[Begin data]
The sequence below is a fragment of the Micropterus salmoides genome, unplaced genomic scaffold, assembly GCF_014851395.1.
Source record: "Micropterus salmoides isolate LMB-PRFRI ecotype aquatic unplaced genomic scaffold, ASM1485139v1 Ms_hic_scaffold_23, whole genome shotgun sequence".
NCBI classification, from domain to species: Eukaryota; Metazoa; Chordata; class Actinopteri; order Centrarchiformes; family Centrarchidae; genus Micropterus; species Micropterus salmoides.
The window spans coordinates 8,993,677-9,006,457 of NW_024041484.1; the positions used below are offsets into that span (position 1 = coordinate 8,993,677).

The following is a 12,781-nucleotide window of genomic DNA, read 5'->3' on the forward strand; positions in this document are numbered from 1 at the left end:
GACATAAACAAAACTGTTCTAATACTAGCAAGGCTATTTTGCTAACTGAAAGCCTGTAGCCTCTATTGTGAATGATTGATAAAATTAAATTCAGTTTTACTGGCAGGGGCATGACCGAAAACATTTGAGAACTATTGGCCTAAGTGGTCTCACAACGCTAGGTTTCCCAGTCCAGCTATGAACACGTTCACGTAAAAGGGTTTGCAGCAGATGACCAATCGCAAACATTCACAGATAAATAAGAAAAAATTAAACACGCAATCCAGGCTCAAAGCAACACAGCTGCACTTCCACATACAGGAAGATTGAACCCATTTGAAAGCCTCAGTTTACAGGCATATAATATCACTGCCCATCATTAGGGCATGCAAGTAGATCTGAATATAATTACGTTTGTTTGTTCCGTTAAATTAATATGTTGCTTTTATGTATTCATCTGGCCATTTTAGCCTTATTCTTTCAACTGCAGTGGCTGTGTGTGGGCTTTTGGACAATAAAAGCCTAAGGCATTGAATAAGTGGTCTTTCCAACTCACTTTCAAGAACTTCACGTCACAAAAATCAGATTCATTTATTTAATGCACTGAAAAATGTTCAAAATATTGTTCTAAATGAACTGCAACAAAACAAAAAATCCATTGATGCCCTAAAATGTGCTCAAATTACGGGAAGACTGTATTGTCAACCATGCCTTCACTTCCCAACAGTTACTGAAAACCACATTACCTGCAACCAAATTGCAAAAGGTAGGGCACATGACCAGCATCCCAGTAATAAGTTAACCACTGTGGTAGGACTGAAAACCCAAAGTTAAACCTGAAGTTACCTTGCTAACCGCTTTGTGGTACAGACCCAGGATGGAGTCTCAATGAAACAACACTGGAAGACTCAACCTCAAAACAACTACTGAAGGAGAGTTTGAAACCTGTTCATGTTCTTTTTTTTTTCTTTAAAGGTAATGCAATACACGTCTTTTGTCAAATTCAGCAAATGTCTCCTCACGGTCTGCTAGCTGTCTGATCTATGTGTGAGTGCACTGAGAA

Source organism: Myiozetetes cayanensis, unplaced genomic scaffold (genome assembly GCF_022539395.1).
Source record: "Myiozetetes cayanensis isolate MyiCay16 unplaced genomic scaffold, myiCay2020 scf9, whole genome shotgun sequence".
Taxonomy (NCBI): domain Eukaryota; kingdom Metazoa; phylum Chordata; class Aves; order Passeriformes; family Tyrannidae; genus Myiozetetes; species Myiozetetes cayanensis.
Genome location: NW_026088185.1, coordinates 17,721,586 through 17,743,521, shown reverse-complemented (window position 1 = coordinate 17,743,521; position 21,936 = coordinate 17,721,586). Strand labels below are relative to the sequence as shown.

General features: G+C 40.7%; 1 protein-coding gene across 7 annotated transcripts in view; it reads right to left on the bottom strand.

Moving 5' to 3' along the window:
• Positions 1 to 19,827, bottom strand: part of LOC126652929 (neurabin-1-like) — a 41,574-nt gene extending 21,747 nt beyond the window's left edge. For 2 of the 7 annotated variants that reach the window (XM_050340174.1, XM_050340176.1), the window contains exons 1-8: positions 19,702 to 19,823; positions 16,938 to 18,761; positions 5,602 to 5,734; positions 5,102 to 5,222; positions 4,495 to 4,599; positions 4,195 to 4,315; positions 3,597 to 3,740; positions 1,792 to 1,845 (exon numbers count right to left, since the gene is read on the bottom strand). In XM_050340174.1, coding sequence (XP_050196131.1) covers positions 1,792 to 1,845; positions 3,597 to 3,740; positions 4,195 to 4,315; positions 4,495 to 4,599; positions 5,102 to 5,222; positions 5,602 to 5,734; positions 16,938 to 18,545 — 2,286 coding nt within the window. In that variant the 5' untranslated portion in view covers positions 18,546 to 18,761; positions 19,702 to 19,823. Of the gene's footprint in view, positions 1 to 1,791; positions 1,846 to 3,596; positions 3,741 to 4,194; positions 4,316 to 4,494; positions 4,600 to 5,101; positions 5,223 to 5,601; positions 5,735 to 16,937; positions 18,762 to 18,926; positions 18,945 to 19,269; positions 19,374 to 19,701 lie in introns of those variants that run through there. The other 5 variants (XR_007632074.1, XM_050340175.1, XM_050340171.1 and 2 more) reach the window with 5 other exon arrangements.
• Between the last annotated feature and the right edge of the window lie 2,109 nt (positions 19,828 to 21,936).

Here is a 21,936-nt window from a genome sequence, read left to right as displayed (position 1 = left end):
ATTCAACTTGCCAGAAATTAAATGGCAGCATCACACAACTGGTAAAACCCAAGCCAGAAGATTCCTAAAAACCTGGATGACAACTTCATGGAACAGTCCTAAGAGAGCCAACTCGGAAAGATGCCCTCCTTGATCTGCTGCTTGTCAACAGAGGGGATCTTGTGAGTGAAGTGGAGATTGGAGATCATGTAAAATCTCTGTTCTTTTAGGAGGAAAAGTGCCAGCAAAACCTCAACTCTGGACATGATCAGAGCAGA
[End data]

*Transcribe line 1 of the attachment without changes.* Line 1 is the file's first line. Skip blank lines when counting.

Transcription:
The sequence below is a fragment of the Micropterus salmoides genome, unplaced genomic scaffold, assembly GCF_014851395.1.